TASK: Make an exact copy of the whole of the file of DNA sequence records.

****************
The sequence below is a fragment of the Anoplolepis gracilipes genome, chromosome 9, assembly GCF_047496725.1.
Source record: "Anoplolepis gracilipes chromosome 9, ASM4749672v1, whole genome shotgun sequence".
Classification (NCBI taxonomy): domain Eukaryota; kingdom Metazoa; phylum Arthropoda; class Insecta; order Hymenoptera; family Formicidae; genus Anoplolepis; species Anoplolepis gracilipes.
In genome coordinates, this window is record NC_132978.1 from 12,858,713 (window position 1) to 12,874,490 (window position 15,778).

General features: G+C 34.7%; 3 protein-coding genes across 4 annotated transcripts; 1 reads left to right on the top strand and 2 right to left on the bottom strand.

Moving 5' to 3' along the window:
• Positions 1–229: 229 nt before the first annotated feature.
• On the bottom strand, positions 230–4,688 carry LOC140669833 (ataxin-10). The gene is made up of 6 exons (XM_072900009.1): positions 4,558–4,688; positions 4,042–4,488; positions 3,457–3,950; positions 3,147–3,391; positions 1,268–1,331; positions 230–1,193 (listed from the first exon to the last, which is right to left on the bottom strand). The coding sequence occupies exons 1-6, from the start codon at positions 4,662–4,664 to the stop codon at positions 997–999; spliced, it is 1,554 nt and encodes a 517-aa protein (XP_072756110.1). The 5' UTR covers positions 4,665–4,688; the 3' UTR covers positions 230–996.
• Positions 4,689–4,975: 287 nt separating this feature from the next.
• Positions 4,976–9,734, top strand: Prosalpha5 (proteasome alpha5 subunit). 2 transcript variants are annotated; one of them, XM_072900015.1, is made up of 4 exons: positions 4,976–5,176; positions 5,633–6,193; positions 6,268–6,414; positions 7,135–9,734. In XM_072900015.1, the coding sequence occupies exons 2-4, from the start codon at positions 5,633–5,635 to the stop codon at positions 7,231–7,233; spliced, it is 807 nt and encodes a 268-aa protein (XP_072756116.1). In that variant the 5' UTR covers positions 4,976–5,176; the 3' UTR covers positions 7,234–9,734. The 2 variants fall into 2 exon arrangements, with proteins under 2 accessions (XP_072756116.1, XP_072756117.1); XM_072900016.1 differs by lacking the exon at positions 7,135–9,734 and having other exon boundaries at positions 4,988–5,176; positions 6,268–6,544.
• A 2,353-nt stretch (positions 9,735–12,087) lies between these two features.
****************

The sequence below is a fragment of the Anoplolepis gracilipes genome, chromosome 9, assembly GCF_047496725.1.
Source record: "Anoplolepis gracilipes chromosome 9, ASM4749672v1, whole genome shotgun sequence".
Classification (NCBI taxonomy): domain Eukaryota; kingdom Metazoa; phylum Arthropoda; class Insecta; order Hymenoptera; family Formicidae; genus Anoplolepis; species Anoplolepis gracilipes.
In genome coordinates, this window is record NC_132978.1 from 12,858,713 (window position 1) to 12,874,490 (window position 15,778).

General features: G+C 34.7%; 3 protein-coding genes across 4 annotated transcripts; 1 reads left to right on the top strand and 2 right to left on the bottom strand.

Moving 5' to 3' along the window:
• Positions 1–229: 229 nt before the first annotated feature.
• On the bottom strand, positions 230–4,688 carry LOC140669833 (ataxin-10). The gene is made up of 6 exons (XM_072900009.1): positions 4,558–4,688; positions 4,042–4,488; positions 3,457–3,950; positions 3,147–3,391; positions 1,268–1,331; positions 230–1,193 (listed from the first exon to the last, which is right to left on the bottom strand). The coding sequence occupies exons 1-6, from the start codon at positions 4,662–4,664 to the stop codon at positions 997–999; spliced, it is 1,554 nt and encodes a 517-aa protein (XP_072756110.1). The 5' UTR covers positions 4,665–4,688; the 3' UTR covers positions 230–996.
• Positions 4,689–4,975: 287 nt separating this feature from the next.
• Positions 4,976–9,734, top strand: Prosalpha5 (proteasome alpha5 subunit). 2 transcript variants are annotated; one of them, XM_072900015.1, is made up of 4 exons: positions 4,976–5,176; positions 5,633–6,193; positions 6,268–6,414; positions 7,135–9,734. In XM_072900015.1, the coding sequence occupies exons 2-4, from the start codon at positions 5,633–5,635 to the stop codon at positions 7,231–7,233; spliced, it is 807 nt and encodes a 268-aa protein (XP_072756116.1). In that variant the 5' UTR covers positions 4,976–5,176; the 3' UTR covers positions 7,234–9,734. The 2 variants fall into 2 exon arrangements, with proteins under 2 accessions (XP_072756116.1, XP_072756117.1); XM_072900016.1 differs by lacking the exon at positions 7,135–9,734 and having other exon boundaries at positions 4,988–5,176; positions 6,268–6,544.
• A 2,353-nt stretch (positions 9,735–12,087) lies between these two features.